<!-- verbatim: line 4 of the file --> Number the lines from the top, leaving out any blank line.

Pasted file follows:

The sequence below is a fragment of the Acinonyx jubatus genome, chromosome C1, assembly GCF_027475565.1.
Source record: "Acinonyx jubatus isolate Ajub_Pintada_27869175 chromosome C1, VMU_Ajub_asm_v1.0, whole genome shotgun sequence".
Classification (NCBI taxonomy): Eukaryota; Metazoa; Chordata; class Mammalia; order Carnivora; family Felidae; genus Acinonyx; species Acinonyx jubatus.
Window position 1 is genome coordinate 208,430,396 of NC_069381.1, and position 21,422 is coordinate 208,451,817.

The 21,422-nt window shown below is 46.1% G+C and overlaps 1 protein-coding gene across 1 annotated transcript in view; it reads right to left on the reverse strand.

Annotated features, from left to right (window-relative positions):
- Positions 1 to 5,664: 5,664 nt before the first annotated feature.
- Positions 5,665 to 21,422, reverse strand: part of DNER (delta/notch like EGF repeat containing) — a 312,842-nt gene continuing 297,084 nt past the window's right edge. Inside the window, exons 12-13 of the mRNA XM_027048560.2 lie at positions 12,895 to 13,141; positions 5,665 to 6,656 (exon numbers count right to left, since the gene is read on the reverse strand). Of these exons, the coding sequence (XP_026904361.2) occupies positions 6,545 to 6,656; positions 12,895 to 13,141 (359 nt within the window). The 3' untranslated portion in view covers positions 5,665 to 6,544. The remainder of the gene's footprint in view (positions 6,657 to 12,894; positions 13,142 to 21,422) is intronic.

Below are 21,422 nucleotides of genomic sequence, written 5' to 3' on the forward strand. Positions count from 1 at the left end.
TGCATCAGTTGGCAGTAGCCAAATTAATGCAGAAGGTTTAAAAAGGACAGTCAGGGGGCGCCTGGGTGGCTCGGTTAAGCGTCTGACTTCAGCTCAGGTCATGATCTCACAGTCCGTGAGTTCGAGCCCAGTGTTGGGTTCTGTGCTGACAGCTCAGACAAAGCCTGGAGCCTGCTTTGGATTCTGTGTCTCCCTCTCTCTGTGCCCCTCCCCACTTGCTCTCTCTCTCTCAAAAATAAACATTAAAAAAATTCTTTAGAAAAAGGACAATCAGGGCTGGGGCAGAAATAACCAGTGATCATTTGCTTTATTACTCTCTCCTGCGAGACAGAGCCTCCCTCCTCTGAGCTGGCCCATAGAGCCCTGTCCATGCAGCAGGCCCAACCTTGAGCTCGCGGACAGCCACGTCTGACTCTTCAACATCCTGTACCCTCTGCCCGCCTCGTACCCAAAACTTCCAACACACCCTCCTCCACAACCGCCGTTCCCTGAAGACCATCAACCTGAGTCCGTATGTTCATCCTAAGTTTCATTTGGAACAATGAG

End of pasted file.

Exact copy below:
Window position 1 is genome coordinate 208,430,396 of NC_069381.1, and position 21,422 is coordinate 208,451,817.